Now that you have some idea what Jelly actually is, it's time for us to stick a toe into the Jelly jar. Yesterday I showed you this simple little Jelly template:


<?xml version="1.0" encoding="utf-8"?>
<j:jelly>
    <j:set/>
    <j:while>
      
Test
        <j:set/>
    </j:while>
</j:jelly>

Today I'm going to tell you what all that stuff actually means. This is Jelly 101, folks.

The first line of that template is just a standard XML document header, not specific to Jelly at all.

<?xml version="1.0" encoding="utf-8"?>

The next line (and it's closing tag) identify this as a Jelly template. Every Jelly template must include this tag as the outermost tag, and all of the attributes (strictly speaking, pseudo-attributes) starting with xmlns: must be in it. There are other attributes possible for this tag, but for now they don't matter. This line defines a few XML namespace prefixes used within Jelly documents. In our case, there is the commonly used “j” prefix for standard Jelly tags, plus three prefixes (“g”, “j2”, and “g2”) for tags that ServiceNow has added. The jelly tag (which is a standard Jelly tag) itself uses the namespace prefix “j”; that's why it appears as j:jelly:

<j:jelly>
</j:jelly>

It isn't actually important to understand all those details – you can get away with thinking of this as a magic incantation that's required to create a Jelly template.

Now we're down to the meat – the part of our Jelly template that actually does something!

    <j:set/>
    <j:while>
      
Test
        <j:set/>
    </j:while>

To help you see what's going in that mess, here's a JavaScript program that is line-for-line the equivalent of that Jelly – but easier to read, as it's not in an XML document:

    var jvar_loopCount = 0;
    while (jvar_loopCount < 3) {
        output('
Test');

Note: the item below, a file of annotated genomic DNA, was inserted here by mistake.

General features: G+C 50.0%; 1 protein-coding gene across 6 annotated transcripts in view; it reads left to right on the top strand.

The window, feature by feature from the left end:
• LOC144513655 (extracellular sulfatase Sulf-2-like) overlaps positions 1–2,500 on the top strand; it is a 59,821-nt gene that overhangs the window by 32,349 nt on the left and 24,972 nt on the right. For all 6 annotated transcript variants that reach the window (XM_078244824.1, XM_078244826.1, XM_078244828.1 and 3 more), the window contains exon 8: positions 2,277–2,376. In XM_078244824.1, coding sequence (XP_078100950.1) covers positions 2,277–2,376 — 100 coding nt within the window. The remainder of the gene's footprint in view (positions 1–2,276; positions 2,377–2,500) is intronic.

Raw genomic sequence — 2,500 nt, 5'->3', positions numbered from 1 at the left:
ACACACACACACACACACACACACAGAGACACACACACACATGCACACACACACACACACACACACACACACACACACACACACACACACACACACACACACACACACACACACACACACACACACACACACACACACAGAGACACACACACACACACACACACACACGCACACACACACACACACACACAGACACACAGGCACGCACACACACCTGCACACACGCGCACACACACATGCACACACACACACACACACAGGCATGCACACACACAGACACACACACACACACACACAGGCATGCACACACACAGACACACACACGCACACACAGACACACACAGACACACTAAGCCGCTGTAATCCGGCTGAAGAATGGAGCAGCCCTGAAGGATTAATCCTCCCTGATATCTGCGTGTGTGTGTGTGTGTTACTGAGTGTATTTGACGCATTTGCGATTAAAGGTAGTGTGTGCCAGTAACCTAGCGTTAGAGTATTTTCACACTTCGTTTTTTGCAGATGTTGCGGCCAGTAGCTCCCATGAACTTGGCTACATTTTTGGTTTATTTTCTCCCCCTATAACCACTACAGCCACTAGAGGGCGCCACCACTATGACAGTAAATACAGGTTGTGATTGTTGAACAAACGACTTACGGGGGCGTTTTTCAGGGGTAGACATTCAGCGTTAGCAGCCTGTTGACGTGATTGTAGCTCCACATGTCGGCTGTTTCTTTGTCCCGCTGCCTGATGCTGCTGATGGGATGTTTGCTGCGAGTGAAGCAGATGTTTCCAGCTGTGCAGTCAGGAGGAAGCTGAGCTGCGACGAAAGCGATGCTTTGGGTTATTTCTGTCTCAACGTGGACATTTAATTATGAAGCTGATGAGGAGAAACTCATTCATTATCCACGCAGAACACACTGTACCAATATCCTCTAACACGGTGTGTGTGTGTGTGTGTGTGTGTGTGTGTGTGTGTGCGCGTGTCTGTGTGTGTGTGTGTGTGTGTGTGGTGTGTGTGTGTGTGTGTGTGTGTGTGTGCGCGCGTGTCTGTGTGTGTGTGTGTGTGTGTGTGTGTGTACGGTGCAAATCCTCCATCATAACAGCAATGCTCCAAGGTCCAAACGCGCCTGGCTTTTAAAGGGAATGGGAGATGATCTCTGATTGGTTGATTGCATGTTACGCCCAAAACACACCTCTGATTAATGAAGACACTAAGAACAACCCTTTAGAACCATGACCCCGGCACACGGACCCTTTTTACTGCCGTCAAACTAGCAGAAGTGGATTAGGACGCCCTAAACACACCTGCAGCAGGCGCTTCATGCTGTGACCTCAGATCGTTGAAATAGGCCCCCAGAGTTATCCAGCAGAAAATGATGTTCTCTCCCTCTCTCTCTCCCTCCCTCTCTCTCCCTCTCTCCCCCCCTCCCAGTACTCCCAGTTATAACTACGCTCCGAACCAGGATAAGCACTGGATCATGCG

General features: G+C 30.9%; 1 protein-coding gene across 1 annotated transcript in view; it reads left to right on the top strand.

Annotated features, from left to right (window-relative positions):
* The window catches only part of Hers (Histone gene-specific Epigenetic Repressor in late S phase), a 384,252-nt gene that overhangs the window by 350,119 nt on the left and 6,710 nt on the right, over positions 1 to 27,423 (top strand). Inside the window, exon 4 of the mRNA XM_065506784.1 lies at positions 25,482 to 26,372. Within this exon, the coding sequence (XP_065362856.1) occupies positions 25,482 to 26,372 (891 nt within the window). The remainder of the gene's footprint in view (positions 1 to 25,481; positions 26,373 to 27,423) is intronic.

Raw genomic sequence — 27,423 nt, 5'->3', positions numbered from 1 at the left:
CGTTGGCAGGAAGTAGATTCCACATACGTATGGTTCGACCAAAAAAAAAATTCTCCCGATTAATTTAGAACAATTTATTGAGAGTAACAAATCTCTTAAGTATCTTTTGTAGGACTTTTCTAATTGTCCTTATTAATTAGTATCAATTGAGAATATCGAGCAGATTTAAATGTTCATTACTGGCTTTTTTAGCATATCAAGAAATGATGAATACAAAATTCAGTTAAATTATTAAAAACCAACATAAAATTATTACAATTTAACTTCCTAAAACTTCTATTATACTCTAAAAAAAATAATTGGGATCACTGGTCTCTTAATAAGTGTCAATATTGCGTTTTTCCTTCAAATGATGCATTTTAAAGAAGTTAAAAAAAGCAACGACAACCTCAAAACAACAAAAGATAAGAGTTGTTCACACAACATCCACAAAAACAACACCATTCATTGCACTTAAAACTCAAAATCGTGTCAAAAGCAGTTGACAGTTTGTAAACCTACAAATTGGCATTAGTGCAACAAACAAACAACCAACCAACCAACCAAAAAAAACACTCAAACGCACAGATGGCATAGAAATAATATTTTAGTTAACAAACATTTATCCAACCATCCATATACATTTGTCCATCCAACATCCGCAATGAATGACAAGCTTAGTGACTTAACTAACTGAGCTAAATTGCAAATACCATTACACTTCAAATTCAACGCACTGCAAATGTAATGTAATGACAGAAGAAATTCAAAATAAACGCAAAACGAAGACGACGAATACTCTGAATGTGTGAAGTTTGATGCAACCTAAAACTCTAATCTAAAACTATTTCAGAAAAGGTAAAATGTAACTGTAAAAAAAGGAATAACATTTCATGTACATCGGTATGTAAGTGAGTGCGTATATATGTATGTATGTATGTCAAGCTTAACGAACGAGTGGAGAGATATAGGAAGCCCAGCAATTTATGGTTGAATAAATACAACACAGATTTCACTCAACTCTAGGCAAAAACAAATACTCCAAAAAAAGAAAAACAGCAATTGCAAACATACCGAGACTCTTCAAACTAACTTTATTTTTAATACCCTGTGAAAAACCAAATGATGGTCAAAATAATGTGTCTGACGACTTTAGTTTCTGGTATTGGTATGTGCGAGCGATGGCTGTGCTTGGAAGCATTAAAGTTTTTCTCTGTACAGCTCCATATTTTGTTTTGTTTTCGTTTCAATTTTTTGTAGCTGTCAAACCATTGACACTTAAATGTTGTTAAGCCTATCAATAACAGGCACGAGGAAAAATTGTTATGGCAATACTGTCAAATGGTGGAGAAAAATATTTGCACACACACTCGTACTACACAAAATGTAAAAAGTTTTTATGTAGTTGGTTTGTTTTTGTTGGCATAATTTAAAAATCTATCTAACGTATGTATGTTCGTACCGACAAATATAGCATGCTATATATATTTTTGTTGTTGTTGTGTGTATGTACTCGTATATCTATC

jvar_loopCount = jvar_loopCount + 1;
    }

Those five lines of Jelly are just making a little while() loop, and outputting our boring HTML

Test

three times. The reason it doesn't necessarily look like a programming language is all the stuff they had to do to make it possible to express this “program” in an XML document.

Take the first line, for example. In JavaScript, var jvar_loopCount = 0; works very well – but for XML, not so much. The Jelly designers translated that into a set tag (to indicate that we're setting a variable to some value) with a var attribute to name the variable we're setting, and a value attribute to indicate what value we're setting it to.

The other lines are similarly more familiar programming language constructs translated into a form that can be expressed in XML. Understanding this is crucial to understanding how Jelly works – it's worth some practice, which will make it much easier for you to look at (and make sense of!) Jelly templates. Also, just like other programming languages, the use of whitespace (especially for indentation) helps make Jelly templates understandable. I could have written the Jelly and JavaScript like this:

    <j:set/> <j:while>
Test
    <j:set/></j:while>


    var jvar_loopCount = 0; while (jvar_loopCount < 3) {output('
Test');
    jvar_loopCount = jvar_loopCount + 1;}


But I sure find it easier to read and understand it the way I first wrote it!

Enough basics for now. If you'd like to investigate further, here is the online documentation for the standard Jelly tags we used: jelly, set, and while.

Tomorrow: one step closer to Jelly ninja-hood!